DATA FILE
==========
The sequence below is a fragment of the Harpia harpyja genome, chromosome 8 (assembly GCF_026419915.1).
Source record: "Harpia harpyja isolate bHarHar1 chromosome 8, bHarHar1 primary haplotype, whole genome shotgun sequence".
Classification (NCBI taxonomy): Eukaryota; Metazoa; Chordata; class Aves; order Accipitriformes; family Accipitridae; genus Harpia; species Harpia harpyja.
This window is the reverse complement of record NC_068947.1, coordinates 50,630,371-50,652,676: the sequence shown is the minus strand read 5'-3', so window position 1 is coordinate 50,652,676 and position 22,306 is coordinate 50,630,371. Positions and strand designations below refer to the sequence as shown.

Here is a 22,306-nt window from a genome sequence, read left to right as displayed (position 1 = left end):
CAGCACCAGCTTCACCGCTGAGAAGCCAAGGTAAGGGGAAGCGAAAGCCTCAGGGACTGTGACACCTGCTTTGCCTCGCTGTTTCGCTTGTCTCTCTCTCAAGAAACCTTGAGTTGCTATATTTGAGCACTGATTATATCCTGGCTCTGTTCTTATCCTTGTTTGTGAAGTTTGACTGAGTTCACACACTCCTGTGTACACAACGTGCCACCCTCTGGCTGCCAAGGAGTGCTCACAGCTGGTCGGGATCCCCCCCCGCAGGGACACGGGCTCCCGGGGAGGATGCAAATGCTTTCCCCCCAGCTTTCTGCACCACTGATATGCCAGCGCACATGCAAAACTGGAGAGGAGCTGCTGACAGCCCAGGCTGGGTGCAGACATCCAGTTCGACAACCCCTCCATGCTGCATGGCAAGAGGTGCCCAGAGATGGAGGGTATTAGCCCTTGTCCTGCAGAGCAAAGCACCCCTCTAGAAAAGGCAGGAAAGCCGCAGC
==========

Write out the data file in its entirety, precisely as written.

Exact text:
The sequence below is a fragment of the Harpia harpyja genome, chromosome 8 (assembly GCF_026419915.1).
Source record: "Harpia harpyja isolate bHarHar1 chromosome 8, bHarHar1 primary haplotype, whole genome shotgun sequence".
Classification (NCBI taxonomy): Eukaryota; Metazoa; Chordata; class Aves; order Accipitriformes; family Accipitridae; genus Harpia; species Harpia harpyja.
This window is the reverse complement of record NC_068947.1, coordinates 50,630,371-50,652,676: the sequence shown is the minus strand read 5'-3', so window position 1 is coordinate 50,652,676 and position 22,306 is coordinate 50,630,371. Positions and strand designations below refer to the sequence as shown.

Here is a 22,306-nt window from a genome sequence, read left to right as displayed (position 1 = left end):
CAGCACCAGCTTCACCGCTGAGAAGCCAAGGTAAGGGGAAGCGAAAGCCTCAGGGACTGTGACACCTGCTTTGCCTCGCTGTTTCGCTTGTCTCTCTCTCAAGAAACCTTGAGTTGCTATATTTGAGCACTGATTATATCCTGGCTCTGTTCTTATCCTTGTTTGTGAAGTTTGACTGAGTTCACACACTCCTGTGTACACAACGTGCCACCCTCTGGCTGCCAAGGAGTGCTCACAGCTGGTCGGGATCCCCCCCCGCAGGGACACGGGCTCCCGGGGAGGATGCAAATGCTTTCCCCCCAGCTTTCTGCACCACTGATATGCCAGCGCACATGCAAAACTGGAGAGGAGCTGCTGACAGCCCAGGCTGGGTGCAGACATCCAGTTCGACAACCCCTCCATGCTGCATGGCAAGAGGTGCCCAGAGATGGAGGGTATTAGCCCTTGTCCTGCAGAGCAAAGCACCCCTCTAGAAAAGGCAGGAAAGCCGCAGC